In my previous post I wrote about the Atari video game, Breakout, and how an AI technique (reinforcement learning, or RL) outperformed a human player. I also drew an analogy between Breakout and customer journey optimization. In Breakout, the environment is what you see on the screen – the blocks, bat and ball. The computer learns the best actions to take (bat movements) in response to the current and previous states of the game (position and track of ball and remaining blocks). The aim is to maximize the score by hitting the ball with the bat to break all the blocks. The game proceeds through a series of increasingly difficult levels.
For customer journeys, the environment consists of a set of customers and potential marketing messages (actions). The marketer wins the game by finding actions to take on customers that lead to the highest score. The score can be measured in terms of total number of conversions, or via a value metric. The customer states are described using any customer attribute that may affect the way they respond to a creative, such as:
- Demographic information (gender, income, age, location, etc.).
- Visitor behavior (the touch point they are currently interacting through, current session information such as page visited, time since last visit, etc.).
- History (creatives, messages or promotions have been provided in the past and the response).
The actions become the various marketing messages that can be promoted at the current interaction point. State transitions represent the steps in the customer journey and the state action value is the incremental value expected when taking a specific action on a customer.
The decision-making process is simple once these values have been calculated. Just take the action with the greatest expected value. This is a familiar concept to marketers who are used to conventional next-best-offer systems. The revolutionary difference offered by RL is in the holistic way that the system learns the values.
In a classic next-best-action approach, you build one predictive model for each offer, and these models are independent of each other. It is difficult to add interaction effects, such as how do last week’s 10 percent offer and yesterday’s additions to their basket combine to affect the likelihood of conversion on the free shipping offer. It’s not impossible, you can build multiple models and create attributes to incorporate these interaction effects. But it rapidly becomes impractical as the number of combinations explode. And as the combinations explode, the data available to model each distinct case becomes very sparse, reducing the chances of finding a good model.
RL, by contrast, takes a holistic approach. The states themselves contain the interaction history automatically, so no need to create additional attributes. The biggest difference is the dynamic nature of the learning process. It quickly determines which states occur more frequently and focuses effort on these. This means that the data is not spread out over a large number of hypothetical possible combinations of actions and is used more efficiently. Some randomness is retained in the system so that it occasionally tries different combinations to prevent it becoming stale and self-fulfilling.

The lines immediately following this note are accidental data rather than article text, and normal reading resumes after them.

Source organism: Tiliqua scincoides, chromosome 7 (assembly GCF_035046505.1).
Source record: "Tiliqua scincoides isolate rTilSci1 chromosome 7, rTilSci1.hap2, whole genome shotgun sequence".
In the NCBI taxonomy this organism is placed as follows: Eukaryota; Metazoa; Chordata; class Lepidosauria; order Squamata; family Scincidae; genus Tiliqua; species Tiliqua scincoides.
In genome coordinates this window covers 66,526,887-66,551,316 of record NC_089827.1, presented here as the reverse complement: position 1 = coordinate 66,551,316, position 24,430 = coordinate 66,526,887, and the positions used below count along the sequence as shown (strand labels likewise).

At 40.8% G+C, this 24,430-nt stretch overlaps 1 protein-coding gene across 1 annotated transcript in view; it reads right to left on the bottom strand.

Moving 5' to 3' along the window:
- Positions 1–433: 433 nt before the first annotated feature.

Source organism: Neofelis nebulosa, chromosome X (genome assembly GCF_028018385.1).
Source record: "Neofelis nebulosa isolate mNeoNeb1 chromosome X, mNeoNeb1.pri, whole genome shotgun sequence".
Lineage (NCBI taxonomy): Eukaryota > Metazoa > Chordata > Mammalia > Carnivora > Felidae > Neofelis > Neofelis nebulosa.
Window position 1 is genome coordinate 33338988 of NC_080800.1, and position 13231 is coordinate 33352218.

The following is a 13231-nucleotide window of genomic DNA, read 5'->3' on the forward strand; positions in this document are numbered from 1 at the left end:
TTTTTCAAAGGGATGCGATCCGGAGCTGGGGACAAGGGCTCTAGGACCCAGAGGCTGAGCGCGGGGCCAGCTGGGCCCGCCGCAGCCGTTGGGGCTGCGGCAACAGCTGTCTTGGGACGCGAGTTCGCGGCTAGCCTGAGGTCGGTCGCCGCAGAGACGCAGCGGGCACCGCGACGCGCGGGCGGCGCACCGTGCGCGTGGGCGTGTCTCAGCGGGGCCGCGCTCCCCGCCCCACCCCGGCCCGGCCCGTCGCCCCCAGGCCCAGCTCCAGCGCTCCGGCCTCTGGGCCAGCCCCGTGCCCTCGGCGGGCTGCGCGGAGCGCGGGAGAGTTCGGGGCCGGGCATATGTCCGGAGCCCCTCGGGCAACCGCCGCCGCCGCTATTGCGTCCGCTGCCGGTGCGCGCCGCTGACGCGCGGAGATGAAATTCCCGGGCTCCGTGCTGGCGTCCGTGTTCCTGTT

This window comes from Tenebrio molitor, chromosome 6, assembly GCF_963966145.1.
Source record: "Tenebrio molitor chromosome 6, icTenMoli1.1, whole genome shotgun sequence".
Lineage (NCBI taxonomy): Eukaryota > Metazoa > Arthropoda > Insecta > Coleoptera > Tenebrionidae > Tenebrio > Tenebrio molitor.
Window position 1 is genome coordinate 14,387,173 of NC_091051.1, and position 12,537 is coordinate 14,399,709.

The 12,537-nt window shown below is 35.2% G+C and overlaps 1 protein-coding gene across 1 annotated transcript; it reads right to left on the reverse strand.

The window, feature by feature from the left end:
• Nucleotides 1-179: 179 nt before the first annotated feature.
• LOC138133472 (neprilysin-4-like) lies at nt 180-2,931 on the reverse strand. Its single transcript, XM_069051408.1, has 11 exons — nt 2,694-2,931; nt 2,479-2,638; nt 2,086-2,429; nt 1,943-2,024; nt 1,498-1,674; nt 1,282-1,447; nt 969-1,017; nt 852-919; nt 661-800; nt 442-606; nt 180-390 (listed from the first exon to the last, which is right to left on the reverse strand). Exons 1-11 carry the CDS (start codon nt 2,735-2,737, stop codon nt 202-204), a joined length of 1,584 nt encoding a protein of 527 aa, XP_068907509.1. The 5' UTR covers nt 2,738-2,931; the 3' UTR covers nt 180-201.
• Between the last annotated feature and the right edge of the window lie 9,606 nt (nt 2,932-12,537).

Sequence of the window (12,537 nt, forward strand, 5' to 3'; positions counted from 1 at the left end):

The objective that plays the role of score can be a measure of overall conversion or customer value or sales revenue. The aim of the game is to maximize this, either in the long term or short term.
The diagram above shows a simplified customer journey. Each colored rectangle represents a different state for the customer. This state is described by things we know about the customer. Some of these are things that rarely change (for example, demographics) and some change more frequently, such as measured behavior. At each state there are one or more candidate actions (i.e., activities the marketer can perform). Each of these marketing actions can lead to a new state, and there is a value associated with this transition (the so-called state-action value). If we know what this value is then we can be sure that we are making the best possible decisions.
Some of these state transitions are a result of marketing activities; others may be spontaneous or a result of external influences. Consider the highlighted state in our customer’s path. Our customer qualifies for three marketing activities and the question is which of these to promote. Initially, the system knows nothing about the value accruing from a given action.
Taking random actions (for example, delivering one out of a set of messages) is one approach to starting the learning process. If that action leads directly to a reward (e.g., a conversion) then calculating the state action value is easy if you are prepared to concentrate on short-term optimization and want to ignore previous steps in the journey. However, it is this longer-term effect and being able to take into account the sequence (or experience) that distinguishes our approach to journey optimization.
Hopefully you will find this analogy between using AI to win at video games and using AI to win at marketing meaningful for your marketing efforts. Part 3 (upcoming) of this series illustrates the inner workings of RL and its application to customer journey optimization.